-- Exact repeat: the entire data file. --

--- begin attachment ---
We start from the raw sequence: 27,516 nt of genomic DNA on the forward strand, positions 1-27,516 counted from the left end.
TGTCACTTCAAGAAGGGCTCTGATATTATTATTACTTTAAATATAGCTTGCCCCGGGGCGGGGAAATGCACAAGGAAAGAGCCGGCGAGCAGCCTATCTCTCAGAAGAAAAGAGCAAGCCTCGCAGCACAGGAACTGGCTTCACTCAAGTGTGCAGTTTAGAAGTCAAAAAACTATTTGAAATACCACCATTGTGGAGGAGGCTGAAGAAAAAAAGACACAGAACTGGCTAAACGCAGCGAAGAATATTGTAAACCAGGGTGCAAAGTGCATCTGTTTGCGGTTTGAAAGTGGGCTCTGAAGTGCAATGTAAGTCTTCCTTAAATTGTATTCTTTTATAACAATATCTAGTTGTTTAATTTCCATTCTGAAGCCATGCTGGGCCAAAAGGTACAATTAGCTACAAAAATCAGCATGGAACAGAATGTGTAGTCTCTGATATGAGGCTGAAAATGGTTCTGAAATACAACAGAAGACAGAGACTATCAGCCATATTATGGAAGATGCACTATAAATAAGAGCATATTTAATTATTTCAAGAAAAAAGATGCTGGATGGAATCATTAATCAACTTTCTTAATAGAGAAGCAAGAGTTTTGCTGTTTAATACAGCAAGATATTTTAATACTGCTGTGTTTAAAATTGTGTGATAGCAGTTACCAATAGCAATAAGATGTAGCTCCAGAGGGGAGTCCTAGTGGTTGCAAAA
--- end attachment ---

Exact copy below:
We start from the raw sequence: 27,516 nt of genomic DNA on the forward strand, positions 1-27,516 counted from the left end.
TGTCACTTCAAGAAGGGCTCTGATATTATTATTACTTTAAATATAGCTTGCCCCGGGGCGGGGAAATGCACAAGGAAAGAGCCGGCGAGCAGCCTATCTCTCAGAAGAAAAGAGCAAGCCTCGCAGCACAGGAACTGGCTTCACTCAAGTGTGCAGTTTAGAAGTCAAAAAACTATTTGAAATACCACCATTGTGGAGGAGGCTGAAGAAAAAAAGACACAGAACTGGCTAAACGCAGCGAAGAATATTGTAAACCAGGGTGCAAAGTGCATCTGTTTGCGGTTTGAAAGTGGGCTCTGAAGTGCAATGTAAGTCTTCCTTAAATTGTATTCTTTTATAACAATATCTAGTTGTTTAATTTCCATTCTGAAGCCATGCTGGGCCAAAAGGTACAATTAGCTACAAAAATCAGCATGGAACAGAATGTGTAGTCTCTGATATGAGGCTGAAAATGGTTCTGAAATACAACAGAAGACAGAGACTATCAGCCATATTATGGAAGATGCACTATAAATAAGAGCATATTTAATTATTTCAAGAAAAAAGATGCTGGATGGAATCATTAATCAACTTTCTTAATAGAGAAGCAAGAGTTTTGCTGTTTAATACAGCAAGATATTTTAATACTGCTGTGTTTAAAATTGTGTGATAGCAGTTACCAATAGCAATAAGATGTAGCTCCAGAGGGGAGTCCTAGTGGTTGCAAAA